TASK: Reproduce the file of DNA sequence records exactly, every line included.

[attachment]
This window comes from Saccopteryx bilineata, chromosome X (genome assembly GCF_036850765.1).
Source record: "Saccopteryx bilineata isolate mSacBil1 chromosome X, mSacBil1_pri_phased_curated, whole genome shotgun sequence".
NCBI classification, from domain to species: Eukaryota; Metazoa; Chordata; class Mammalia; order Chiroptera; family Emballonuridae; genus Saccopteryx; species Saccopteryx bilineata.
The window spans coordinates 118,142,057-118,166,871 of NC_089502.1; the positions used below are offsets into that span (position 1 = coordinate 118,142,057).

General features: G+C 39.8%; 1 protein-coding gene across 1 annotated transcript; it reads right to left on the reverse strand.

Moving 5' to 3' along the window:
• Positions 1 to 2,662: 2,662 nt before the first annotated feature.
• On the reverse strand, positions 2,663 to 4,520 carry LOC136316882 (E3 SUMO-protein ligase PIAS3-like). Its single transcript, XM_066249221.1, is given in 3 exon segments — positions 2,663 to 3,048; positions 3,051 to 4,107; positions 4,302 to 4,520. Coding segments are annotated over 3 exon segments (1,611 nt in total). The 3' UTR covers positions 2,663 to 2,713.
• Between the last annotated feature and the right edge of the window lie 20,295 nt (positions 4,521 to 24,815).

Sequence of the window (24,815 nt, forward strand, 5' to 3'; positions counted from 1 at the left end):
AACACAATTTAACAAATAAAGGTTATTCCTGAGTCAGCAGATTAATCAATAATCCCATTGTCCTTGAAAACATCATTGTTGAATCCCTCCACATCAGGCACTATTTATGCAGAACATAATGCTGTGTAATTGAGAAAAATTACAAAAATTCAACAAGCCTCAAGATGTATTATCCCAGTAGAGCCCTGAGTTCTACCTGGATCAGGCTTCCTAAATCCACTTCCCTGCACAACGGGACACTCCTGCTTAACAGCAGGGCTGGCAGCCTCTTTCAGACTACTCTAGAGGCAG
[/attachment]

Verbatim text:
This window comes from Saccopteryx bilineata, chromosome X (genome assembly GCF_036850765.1).
Source record: "Saccopteryx bilineata isolate mSacBil1 chromosome X, mSacBil1_pri_phased_curated, whole genome shotgun sequence".
NCBI classification, from domain to species: Eukaryota; Metazoa; Chordata; class Mammalia; order Chiroptera; family Emballonuridae; genus Saccopteryx; species Saccopteryx bilineata.
The window spans coordinates 118,142,057-118,166,871 of NC_089502.1; the positions used below are offsets into that span (position 1 = coordinate 118,142,057).

General features: G+C 39.8%; 1 protein-coding gene across 1 annotated transcript; it reads right to left on the reverse strand.

Moving 5' to 3' along the window:
• Positions 1 to 2,662: 2,662 nt before the first annotated feature.
• On the reverse strand, positions 2,663 to 4,520 carry LOC136316882 (E3 SUMO-protein ligase PIAS3-like). Its single transcript, XM_066249221.1, is given in 3 exon segments — positions 2,663 to 3,048; positions 3,051 to 4,107; positions 4,302 to 4,520. Coding segments are annotated over 3 exon segments (1,611 nt in total). The 3' UTR covers positions 2,663 to 2,713.
• Between the last annotated feature and the right edge of the window lie 20,295 nt (positions 4,521 to 24,815).

Sequence of the window (24,815 nt, forward strand, 5' to 3'; positions counted from 1 at the left end):
AACACAATTTAACAAATAAAGGTTATTCCTGAGTCAGCAGATTAATCAATAATCCCATTGTCCTTGAAAACATCATTGTTGAATCCCTCCACATCAGGCACTATTTATGCAGAACATAATGCTGTGTAATTGAGAAAAATTACAAAAATTCAACAAGCCTCAAGATGTATTATCCCAGTAGAGCCCTGAGTTCTACCTGGATCAGGCTTCCTAAATCCACTTCCCTGCACAACGGGACACTCCTGCTTAACAGCAGGGCTGGCAGCCTCTTTCAGACTACTCTAGAGGCAG